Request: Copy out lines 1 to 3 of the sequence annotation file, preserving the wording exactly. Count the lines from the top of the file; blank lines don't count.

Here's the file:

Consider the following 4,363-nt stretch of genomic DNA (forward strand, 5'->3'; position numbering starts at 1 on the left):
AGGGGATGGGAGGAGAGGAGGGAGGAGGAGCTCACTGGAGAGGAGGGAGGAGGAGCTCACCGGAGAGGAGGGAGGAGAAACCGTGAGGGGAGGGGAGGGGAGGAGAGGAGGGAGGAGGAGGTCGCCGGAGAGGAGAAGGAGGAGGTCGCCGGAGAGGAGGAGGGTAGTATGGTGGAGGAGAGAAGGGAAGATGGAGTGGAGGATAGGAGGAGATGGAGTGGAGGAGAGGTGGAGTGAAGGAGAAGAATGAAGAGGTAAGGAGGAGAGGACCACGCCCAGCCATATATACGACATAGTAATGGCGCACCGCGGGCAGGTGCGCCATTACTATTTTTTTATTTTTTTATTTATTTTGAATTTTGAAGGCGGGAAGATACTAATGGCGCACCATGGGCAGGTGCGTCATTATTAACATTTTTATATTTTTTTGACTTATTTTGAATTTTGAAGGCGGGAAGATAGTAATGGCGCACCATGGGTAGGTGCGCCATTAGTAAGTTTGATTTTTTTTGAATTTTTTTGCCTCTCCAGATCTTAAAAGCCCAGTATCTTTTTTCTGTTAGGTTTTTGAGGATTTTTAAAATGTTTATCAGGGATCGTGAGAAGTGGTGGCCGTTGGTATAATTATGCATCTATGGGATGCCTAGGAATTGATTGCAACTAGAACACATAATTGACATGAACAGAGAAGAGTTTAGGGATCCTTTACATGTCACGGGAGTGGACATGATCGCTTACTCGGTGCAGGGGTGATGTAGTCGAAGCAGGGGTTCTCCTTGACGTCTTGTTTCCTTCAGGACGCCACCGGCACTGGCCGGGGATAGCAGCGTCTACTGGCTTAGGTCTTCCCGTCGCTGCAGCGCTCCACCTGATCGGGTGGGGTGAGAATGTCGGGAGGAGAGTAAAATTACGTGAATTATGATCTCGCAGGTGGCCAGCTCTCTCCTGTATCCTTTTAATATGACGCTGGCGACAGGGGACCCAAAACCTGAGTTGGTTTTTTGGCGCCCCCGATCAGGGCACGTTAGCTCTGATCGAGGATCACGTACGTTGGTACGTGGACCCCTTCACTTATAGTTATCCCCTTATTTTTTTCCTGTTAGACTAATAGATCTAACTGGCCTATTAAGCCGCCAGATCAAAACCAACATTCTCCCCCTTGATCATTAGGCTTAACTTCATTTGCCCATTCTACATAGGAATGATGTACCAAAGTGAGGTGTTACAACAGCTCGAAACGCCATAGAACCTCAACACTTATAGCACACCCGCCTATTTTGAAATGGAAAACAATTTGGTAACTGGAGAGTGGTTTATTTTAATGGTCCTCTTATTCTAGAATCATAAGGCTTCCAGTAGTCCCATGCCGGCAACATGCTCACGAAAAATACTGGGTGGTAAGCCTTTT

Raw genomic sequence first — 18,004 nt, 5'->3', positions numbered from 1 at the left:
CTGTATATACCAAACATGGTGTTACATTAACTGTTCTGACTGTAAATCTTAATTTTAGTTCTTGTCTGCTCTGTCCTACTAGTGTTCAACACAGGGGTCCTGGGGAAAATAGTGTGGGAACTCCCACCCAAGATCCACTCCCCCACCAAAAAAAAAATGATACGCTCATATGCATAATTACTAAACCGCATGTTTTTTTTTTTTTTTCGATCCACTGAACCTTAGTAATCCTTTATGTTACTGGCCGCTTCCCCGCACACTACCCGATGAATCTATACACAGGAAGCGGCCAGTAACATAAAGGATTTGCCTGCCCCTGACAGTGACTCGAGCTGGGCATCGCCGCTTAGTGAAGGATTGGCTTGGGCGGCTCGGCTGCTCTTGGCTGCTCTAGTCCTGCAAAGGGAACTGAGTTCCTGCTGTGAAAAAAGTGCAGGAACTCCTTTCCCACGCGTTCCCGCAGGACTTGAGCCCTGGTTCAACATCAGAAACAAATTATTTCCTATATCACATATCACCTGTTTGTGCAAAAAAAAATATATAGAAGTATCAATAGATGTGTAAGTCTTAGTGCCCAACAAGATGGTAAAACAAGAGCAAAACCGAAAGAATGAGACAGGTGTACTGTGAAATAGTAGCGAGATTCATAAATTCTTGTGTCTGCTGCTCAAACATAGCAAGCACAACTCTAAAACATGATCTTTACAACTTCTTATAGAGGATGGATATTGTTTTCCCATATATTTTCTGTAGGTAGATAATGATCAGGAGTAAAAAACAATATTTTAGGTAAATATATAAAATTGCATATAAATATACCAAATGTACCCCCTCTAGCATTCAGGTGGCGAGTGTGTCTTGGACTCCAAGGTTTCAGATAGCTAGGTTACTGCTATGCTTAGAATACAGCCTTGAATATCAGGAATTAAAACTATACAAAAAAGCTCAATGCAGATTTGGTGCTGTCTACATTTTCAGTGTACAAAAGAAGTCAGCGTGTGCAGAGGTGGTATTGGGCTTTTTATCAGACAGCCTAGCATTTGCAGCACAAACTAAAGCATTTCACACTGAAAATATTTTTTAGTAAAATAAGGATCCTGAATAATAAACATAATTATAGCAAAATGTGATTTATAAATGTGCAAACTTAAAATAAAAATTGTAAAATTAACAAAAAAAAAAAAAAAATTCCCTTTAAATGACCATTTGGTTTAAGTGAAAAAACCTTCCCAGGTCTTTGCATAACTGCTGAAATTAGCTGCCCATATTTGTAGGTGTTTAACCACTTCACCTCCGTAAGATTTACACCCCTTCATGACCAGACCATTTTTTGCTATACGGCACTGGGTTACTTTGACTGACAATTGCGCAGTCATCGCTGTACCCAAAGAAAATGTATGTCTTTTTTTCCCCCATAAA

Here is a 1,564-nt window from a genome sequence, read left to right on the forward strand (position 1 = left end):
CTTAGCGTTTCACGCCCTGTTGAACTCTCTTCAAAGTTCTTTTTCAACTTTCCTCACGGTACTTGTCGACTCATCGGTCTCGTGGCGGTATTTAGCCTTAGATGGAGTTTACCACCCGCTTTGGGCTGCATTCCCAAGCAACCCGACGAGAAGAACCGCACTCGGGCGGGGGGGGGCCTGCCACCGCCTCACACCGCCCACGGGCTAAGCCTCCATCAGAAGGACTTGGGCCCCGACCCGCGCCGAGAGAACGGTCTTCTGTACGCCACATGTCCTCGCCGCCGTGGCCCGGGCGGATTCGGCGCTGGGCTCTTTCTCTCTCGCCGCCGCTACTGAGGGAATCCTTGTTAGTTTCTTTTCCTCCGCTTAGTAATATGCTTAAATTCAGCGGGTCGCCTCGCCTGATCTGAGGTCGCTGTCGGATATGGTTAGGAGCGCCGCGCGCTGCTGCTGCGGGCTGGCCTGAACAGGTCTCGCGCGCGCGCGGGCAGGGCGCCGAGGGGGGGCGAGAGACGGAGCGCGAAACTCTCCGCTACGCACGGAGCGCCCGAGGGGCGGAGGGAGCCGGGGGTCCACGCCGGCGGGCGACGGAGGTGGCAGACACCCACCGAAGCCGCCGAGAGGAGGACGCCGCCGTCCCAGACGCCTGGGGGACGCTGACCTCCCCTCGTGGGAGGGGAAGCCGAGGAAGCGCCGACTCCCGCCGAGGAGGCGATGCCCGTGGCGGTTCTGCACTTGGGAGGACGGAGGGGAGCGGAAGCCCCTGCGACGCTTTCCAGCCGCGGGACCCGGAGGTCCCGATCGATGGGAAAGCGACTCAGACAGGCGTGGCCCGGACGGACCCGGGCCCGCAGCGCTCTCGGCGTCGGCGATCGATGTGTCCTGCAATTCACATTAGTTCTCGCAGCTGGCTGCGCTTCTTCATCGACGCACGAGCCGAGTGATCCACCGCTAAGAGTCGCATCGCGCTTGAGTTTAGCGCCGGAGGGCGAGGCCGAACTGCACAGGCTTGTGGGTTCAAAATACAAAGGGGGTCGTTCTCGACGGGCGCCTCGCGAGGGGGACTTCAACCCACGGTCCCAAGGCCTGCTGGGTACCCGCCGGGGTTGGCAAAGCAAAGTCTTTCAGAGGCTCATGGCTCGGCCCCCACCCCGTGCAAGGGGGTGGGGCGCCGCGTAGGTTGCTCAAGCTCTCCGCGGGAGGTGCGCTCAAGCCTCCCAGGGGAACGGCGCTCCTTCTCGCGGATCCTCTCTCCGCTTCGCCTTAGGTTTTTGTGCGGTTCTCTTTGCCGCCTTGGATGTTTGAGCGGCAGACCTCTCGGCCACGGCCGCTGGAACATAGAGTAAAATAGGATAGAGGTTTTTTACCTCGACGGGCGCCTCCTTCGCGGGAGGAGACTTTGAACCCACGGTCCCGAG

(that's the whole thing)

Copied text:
Consider the following 4,363-nt stretch of genomic DNA (forward strand, 5'->3'; position numbering starts at 1 on the left):
AGGGGATGGGAGGAGAGGAGGGAGGAGGAGCTCACTGGAGAGGAGGGAGGAGGAGCTCACCGGAGAGGAGGGAGGAGAAACCGTGAGGGGAGGGGAGGGGAGGAGAGGAGGGAGGAGGAGGTCGCCGGAGAGGAGAAGGAGGAGGTCGCCGGAGAGGAGGAGGGTAGTATGGTGGAGGAGAGAAGGGAAGATGGAGTGGAGGATAGGAGGAGATGGAGTGGAGGAGAGGTGGAGTGAAGGAGAAGAATGAAGAGGTAAGGAGGAGAGGACCACGCCCAGCCATATATACGACATAGTAATGGCGCACCGCGGGCAGGTGCGCCATTACTATTTTTTTATTTTTTTATTTATTTTGAATTTTGAAGGCGGGAAGATACTAATGGCGCACCATGGGCAGGTGCGTCATTATTAACATTTTTATATTTTTTTGACTTATTTTGAATTTTGAAGGCGGGAAGATAGTAATGGCGCACCATGGGTAGGTGCGCCATTAGTAAGTTTGATTTTTTTTGAATTTTTTTGCCTCTCCAGATCTTAAAAGCCCAGTATCTTTTTTCTGTTAGGTTTTTGAGGATTTTTAAAATGTTTATCAGGGATCGTGAGAAGTGGTGGCCGTTGGTATAATTATGCATCTATGGGATGCCTAGGAATTGATTGCAACTAGAACACATAATTGACATGAACAGAGAAGAGTTTAGGGATCCTTTACATGTCACGGGAGTGGACATGATCGCTTACTCGGTGCAGGGGTGATGTAGTCGAAGCAGGGGTTCTCCTTGACGTCTTGTTTCCTTCAGGACGCCACCGGCACTGGCCGGGGATAGCAGCGTCTACTGGCTTAGGTCTTCCCGTCGCTGCAGCGCTCCACCTGATCGGGTGGGGTGAGAATGTCGGGAGGAGAGTAAAATTACGTGAATTATGATCTCGCAGGTGGCCAGCTCTCTCCTGTATCCTTTTAATATGACGCTGGCGACAGGGGACCCAAAACCTGAGTTGGTTTTTTGGCGCCCCCGATCAGGGCACGTTAGCTCTGATCGAGGATCACGTACGTTGGTACGTGGACCCCTTCACTTATAGTTATCCCCTTATTTTTTTCCTGTTAGACTAATAGATCTAACTGGCCTATTAAGCCGCCAGATCAAAACCAACATTCTCCCCCTTGATCATTAGGCTTAACTTCATTTGCCCATTCTACATAGGAATGATGTACCAAAGTGAGGTGTTACAACAGCTCGAAACGCCATAGAACCTCAACACTTATAGCACACCCGCCTATTTTGAAATGGAAAACAATTTGGTAACTGGAGAGTGGTTTATTTTAATGGTCCTCTTATTCTAGAATCATAAGGCTTCCAGTAGTCCCATGCCGGCAACATGCTCACGAAAAATACTGGGTGGTAAGCCTTTT

Raw genomic sequence first — 18,004 nt, 5'->3', positions numbered from 1 at the left: